A look at Apple's September 2020 keynote, including the launch of Apple One.
Music industry group the RIAA (Record Industry Association of America) has released its annual revenue report. As is the case over the past several years, everything’s clearly in the favor of streaming services like Spotify and Apple Music. In 2019, US music industry revenues were at $11.1 billion, up 13% over 2018. As of 2019, almost 80% of said revenue comes from various streaming services.
More information is shown in the infographic below.
Streaming and digital download services
Streaming services have gone from 5% of US music industry revenue in 2009 to 79% in 2019. At this point, the dominant music “format” is pretty much Spotify, Apple Music, YouTube, and the like. Nearly all of the rise in streaming service revenue came from paid subscriptions.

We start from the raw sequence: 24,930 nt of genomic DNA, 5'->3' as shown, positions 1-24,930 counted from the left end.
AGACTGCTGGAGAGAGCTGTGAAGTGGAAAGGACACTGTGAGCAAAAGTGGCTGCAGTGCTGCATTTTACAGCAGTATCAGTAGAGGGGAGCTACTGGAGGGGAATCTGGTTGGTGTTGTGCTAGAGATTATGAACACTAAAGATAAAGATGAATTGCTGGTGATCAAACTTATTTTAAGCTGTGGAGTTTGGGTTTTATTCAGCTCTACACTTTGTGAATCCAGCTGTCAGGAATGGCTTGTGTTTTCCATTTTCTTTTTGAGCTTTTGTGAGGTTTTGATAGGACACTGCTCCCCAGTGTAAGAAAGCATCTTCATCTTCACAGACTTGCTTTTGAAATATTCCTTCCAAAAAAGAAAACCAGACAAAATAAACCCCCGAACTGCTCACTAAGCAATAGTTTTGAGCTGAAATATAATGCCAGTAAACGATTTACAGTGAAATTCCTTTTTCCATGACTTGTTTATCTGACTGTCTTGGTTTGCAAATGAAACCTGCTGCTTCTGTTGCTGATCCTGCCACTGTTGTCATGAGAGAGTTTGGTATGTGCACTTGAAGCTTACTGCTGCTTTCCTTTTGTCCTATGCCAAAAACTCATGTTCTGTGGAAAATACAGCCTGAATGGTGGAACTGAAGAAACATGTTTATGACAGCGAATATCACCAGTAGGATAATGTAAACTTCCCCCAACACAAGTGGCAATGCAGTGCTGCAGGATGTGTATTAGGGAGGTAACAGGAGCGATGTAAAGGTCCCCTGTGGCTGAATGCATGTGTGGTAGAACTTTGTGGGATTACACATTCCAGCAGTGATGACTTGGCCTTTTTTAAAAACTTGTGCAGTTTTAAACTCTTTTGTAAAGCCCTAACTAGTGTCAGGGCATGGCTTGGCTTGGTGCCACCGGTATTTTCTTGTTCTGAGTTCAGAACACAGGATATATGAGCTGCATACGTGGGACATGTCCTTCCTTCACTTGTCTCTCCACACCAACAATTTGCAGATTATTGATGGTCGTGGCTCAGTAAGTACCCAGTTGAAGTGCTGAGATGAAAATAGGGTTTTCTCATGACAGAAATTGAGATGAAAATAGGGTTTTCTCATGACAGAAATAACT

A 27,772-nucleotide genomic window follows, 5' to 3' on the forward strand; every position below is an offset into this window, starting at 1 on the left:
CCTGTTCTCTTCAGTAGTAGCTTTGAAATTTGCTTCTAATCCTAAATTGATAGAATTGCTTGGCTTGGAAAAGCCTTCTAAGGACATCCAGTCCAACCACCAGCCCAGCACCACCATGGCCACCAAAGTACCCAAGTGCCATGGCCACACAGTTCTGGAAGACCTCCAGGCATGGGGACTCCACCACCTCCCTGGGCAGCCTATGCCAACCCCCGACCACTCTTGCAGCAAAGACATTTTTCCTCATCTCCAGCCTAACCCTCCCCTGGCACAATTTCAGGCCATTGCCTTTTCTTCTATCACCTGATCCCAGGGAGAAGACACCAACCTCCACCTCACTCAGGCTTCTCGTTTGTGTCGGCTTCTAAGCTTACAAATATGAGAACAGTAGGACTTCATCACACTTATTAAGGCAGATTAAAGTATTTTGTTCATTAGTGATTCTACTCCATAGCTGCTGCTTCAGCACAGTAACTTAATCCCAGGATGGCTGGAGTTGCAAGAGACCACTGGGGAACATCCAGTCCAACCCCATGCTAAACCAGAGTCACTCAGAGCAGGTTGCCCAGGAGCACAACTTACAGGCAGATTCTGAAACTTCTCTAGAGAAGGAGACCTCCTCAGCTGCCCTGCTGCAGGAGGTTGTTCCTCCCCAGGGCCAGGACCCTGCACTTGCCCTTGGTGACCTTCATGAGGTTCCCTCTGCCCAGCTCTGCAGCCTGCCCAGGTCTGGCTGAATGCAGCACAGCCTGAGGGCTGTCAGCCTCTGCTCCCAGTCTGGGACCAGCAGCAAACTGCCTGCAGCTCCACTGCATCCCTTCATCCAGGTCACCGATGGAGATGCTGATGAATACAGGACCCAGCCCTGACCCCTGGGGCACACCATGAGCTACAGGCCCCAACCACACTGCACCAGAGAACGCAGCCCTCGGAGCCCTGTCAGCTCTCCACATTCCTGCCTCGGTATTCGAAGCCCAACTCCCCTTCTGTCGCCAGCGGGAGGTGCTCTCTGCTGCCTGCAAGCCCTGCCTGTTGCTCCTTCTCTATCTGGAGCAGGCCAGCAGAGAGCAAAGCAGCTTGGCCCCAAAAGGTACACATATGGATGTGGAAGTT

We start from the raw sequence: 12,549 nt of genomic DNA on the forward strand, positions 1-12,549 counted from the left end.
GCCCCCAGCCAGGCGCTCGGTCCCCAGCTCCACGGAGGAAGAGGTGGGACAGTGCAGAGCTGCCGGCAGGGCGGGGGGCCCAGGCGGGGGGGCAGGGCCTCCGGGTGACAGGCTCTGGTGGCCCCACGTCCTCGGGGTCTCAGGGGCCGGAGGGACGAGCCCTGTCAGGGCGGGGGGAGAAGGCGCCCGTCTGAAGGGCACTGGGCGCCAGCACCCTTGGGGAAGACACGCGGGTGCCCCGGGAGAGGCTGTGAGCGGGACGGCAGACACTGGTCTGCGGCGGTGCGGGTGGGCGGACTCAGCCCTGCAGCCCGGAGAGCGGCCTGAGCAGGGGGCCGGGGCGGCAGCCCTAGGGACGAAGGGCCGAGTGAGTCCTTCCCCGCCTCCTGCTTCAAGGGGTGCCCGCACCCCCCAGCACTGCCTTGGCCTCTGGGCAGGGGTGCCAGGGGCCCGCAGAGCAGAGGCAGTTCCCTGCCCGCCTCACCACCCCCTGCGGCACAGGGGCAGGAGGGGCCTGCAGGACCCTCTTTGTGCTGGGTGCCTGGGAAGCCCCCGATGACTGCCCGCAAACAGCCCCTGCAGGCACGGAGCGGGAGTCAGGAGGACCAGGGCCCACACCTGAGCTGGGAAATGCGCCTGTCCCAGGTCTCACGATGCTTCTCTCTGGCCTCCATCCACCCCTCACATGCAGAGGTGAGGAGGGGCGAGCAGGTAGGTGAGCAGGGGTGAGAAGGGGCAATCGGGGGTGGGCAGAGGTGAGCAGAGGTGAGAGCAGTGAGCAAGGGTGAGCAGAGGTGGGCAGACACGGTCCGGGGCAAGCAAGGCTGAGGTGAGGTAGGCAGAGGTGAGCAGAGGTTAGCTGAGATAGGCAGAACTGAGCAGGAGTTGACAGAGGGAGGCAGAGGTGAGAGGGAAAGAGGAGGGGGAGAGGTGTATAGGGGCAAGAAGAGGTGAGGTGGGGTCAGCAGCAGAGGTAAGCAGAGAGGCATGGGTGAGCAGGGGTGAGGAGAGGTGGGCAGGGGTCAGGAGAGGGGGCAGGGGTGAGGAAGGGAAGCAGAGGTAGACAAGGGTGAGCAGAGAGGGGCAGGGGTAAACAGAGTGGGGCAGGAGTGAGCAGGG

Such services’ rise is likely tied to the also-meteoric rise in smartphone ownership over the past decade. Paying $10 a month for access to thousands of songs across most genres is also probably perceived as a better deal than buying a single CD or digital album at $10-$15 (or more).
Meanwhile, revenue from paid digital downloads has greatly declined from its mid-aughts highs. Purchases from iTunes, Amazon Music, and the like are now at 8% of US music revenue.
As The Verge notes, at this point the main streaming discussion’s around what extra services they offer. There’s the current trend of Spotify, Apple Music, etc. expanding into exclusive podcasts, for instance. There’s also the usual perennial discussion of how much of a share of revenue artists should get.
On the physical side, such media made up 10% of sales in 2019, down from 12% last year. There isn’t much more to be said here, besides that CD sales continue to plummet. Like last year, CDs are at their lowest sales levels since the mid-80s. That’s also the last time before the 2010s that vinyl had any significant presence (aside from record collectors or night club DJs).